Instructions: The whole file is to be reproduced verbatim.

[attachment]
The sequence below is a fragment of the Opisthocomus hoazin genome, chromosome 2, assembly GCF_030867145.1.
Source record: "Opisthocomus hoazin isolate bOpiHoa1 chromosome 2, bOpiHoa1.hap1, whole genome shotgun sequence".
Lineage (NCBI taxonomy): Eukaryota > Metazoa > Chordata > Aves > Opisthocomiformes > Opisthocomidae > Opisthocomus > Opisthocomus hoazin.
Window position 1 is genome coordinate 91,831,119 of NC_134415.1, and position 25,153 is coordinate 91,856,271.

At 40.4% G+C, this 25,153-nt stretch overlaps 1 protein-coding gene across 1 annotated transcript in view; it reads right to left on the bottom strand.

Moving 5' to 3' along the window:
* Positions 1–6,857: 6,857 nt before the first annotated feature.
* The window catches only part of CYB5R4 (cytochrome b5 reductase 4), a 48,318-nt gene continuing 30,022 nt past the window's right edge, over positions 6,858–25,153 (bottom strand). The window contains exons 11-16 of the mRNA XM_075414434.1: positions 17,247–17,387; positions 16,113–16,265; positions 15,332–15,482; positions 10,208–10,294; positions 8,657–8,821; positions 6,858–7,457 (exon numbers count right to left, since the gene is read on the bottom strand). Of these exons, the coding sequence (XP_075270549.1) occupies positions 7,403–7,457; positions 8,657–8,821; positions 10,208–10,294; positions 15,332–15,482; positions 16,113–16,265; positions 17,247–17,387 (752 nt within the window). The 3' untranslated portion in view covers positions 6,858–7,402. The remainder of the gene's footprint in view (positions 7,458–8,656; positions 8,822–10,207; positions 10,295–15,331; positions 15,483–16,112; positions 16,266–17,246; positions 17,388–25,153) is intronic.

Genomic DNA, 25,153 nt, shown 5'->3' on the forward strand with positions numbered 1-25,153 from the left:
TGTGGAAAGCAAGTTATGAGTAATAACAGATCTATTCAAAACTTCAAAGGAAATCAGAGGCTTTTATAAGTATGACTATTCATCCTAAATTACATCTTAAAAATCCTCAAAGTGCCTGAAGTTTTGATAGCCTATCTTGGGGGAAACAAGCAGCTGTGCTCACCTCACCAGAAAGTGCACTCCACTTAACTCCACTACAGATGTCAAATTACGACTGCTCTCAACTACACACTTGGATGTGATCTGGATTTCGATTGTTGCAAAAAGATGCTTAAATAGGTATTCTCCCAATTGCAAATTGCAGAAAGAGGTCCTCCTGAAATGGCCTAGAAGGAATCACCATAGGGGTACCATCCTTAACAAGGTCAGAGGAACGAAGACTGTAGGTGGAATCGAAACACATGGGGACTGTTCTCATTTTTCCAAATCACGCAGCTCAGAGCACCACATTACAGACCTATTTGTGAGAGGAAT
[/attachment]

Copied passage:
The sequence below is a fragment of the Opisthocomus hoazin genome, chromosome 2, assembly GCF_030867145.1.
Source record: "Opisthocomus hoazin isolate bOpiHoa1 chromosome 2, bOpiHoa1.hap1, whole genome shotgun sequence".
Lineage (NCBI taxonomy): Eukaryota > Metazoa > Chordata > Aves > Opisthocomiformes > Opisthocomidae > Opisthocomus > Opisthocomus hoazin.
Window position 1 is genome coordinate 91,831,119 of NC_134415.1, and position 25,153 is coordinate 91,856,271.

At 40.4% G+C, this 25,153-nt stretch overlaps 1 protein-coding gene across 1 annotated transcript in view; it reads right to left on the bottom strand.

Moving 5' to 3' along the window:
* Positions 1–6,857: 6,857 nt before the first annotated feature.
* The window catches only part of CYB5R4 (cytochrome b5 reductase 4), a 48,318-nt gene continuing 30,022 nt past the window's right edge, over positions 6,858–25,153 (bottom strand). The window contains exons 11-16 of the mRNA XM_075414434.1: positions 17,247–17,387; positions 16,113–16,265; positions 15,332–15,482; positions 10,208–10,294; positions 8,657–8,821; positions 6,858–7,457 (exon numbers count right to left, since the gene is read on the bottom strand). Of these exons, the coding sequence (XP_075270549.1) occupies positions 7,403–7,457; positions 8,657–8,821; positions 10,208–10,294; positions 15,332–15,482; positions 16,113–16,265; positions 17,247–17,387 (752 nt within the window). The 3' untranslated portion in view covers positions 6,858–7,402. The remainder of the gene's footprint in view (positions 7,458–8,656; positions 8,822–10,207; positions 10,295–15,331; positions 15,483–16,112; positions 16,266–17,246; positions 17,388–25,153) is intronic.

Genomic DNA, 25,153 nt, shown 5'->3' on the forward strand with positions numbered 1-25,153 from the left:
TGTGGAAAGCAAGTTATGAGTAATAACAGATCTATTCAAAACTTCAAAGGAAATCAGAGGCTTTTATAAGTATGACTATTCATCCTAAATTACATCTTAAAAATCCTCAAAGTGCCTGAAGTTTTGATAGCCTATCTTGGGGGAAACAAGCAGCTGTGCTCACCTCACCAGAAAGTGCACTCCACTTAACTCCACTACAGATGTCAAATTACGACTGCTCTCAACTACACACTTGGATGTGATCTGGATTTCGATTGTTGCAAAAAGATGCTTAAATAGGTATTCTCCCAATTGCAAATTGCAGAAAGAGGTCCTCCTGAAATGGCCTAGAAGGAATCACCATAGGGGTACCATCCTTAACAAGGTCAGAGGAACGAAGACTGTAGGTGGAATCGAAACACATGGGGACTGTTCTCATTTTTCCAAATCACGCAGCTCAGAGCACCACATTACAGACCTATTTGTGAGAGGAAT